You must go through a least a year of it to have some notion.

I am 350 pages in and am sure it will rank among my all time favorites (barring any type of bullshit hooligan nonsense ending like that other book I've said this about, The Story of Edgar Sawtelle).


Last Monday at work:
"Hey, clear your plans for the week."
"I already did in the evenings, since that VP is going to be in town and you said we should be ready to go out-"
"Nope. The whole week. You're going to San Francisco tomorrow."

And so, on Tuesday, I was on a plane to San Francisco, back to the Best Coast, for a full on real work training at our headquarters, along with another new Account Coordinator from Chicago.

Having been to SF many times and having so many wonderful and close friends there, I was thrilled at the opportunity rather than put out or annoyed at the inconvenience (it was literally such late notice I had to go out and buy socks rather than have clothes laundered).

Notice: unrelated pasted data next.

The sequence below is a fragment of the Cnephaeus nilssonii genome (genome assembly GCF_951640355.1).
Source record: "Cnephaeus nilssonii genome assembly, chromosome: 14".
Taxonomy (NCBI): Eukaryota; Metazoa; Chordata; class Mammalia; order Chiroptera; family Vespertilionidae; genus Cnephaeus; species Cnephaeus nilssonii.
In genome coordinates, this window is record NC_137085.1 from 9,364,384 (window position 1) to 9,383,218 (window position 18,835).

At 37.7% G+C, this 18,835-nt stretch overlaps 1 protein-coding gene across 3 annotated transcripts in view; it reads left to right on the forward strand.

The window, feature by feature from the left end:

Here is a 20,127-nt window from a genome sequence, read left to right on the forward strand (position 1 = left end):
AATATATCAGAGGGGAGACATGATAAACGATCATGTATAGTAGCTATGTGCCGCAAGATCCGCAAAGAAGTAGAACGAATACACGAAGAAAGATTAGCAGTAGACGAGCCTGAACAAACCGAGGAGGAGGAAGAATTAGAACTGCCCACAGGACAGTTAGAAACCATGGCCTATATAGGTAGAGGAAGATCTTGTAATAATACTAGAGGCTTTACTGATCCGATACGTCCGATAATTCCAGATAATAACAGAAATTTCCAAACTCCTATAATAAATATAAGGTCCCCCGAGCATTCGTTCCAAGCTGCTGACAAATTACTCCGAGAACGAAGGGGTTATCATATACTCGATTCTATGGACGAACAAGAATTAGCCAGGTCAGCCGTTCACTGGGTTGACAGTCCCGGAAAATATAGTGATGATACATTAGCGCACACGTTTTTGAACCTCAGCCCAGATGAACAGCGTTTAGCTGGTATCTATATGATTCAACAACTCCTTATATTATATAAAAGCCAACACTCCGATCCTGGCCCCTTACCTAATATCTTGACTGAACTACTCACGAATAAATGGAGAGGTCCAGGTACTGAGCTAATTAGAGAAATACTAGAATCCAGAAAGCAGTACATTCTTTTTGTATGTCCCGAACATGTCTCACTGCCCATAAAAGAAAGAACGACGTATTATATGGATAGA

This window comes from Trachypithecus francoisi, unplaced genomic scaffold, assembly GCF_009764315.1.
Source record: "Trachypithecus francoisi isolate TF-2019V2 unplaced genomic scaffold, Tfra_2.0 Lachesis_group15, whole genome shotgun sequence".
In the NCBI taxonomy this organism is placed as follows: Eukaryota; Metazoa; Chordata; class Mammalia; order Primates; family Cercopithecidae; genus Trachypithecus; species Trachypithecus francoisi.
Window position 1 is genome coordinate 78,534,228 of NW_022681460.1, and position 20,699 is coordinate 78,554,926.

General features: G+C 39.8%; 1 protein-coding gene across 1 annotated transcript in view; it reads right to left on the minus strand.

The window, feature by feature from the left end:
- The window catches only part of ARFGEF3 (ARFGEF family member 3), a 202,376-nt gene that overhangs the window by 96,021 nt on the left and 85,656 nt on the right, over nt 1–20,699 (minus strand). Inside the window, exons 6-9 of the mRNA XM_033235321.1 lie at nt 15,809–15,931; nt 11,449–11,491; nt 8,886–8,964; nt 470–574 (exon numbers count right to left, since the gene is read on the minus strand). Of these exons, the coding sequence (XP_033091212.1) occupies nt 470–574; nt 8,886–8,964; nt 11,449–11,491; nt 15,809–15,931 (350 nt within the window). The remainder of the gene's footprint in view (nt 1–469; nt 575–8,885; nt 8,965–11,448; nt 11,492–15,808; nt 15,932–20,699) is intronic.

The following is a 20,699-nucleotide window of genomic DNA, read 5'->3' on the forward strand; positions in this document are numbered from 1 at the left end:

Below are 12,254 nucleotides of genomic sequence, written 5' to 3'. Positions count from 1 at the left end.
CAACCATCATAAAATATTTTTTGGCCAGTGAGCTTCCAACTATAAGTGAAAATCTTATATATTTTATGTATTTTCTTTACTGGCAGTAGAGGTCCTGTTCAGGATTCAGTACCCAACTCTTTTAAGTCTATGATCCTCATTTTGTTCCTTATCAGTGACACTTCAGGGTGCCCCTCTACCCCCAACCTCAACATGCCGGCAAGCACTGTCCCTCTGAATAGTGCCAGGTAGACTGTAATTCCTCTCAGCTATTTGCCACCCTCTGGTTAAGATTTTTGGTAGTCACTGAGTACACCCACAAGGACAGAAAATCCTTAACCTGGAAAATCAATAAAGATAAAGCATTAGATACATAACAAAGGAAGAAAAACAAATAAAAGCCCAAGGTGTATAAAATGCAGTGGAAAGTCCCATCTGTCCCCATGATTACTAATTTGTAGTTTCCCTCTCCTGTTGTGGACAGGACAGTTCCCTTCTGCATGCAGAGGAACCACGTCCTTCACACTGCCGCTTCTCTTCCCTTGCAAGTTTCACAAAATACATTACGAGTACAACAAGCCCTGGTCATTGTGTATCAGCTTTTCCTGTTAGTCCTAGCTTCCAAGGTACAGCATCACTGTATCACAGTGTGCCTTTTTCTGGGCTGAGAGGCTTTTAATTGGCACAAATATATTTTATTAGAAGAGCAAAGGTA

I got to stay in a gorgeous big hotel room all alone, see said friends, meet many great people at our office there...
and surprisingly, came to find, that after only 10 weeks as an inhabitant of big, mean, New York City, I was a big, mean, New Yorker.

WHY ARE THERE NO CABS!?! I screamed silently, and then, aloud.
WHY ARE YOU ALL WALKING SO SLOWLY!?! I wanted to yell at everyone in my general warpath on the sidewalks.
WHY IS IT SO QUIET!?! I asked aloud to myself at 1 AM in my luxuriously fluffy hotel bed.
I had been so eager to get out of NYC and then all I could think about was getting back to its constance: constant energy, constant flow of traffic, constant noise levels, consistency in scenery - block after block of the same coffee shops, repeated in an endless Escher-esque tessellation.
It seems I have developed quite the passionate love/hate affair with this place and basically fostered a burning hatred for the "city" of San Francisco.
Yeah, I said it.

I arrive in New York late Friday, around midnight.
I sleep late Saturday, waking only to let the exterminator in the building.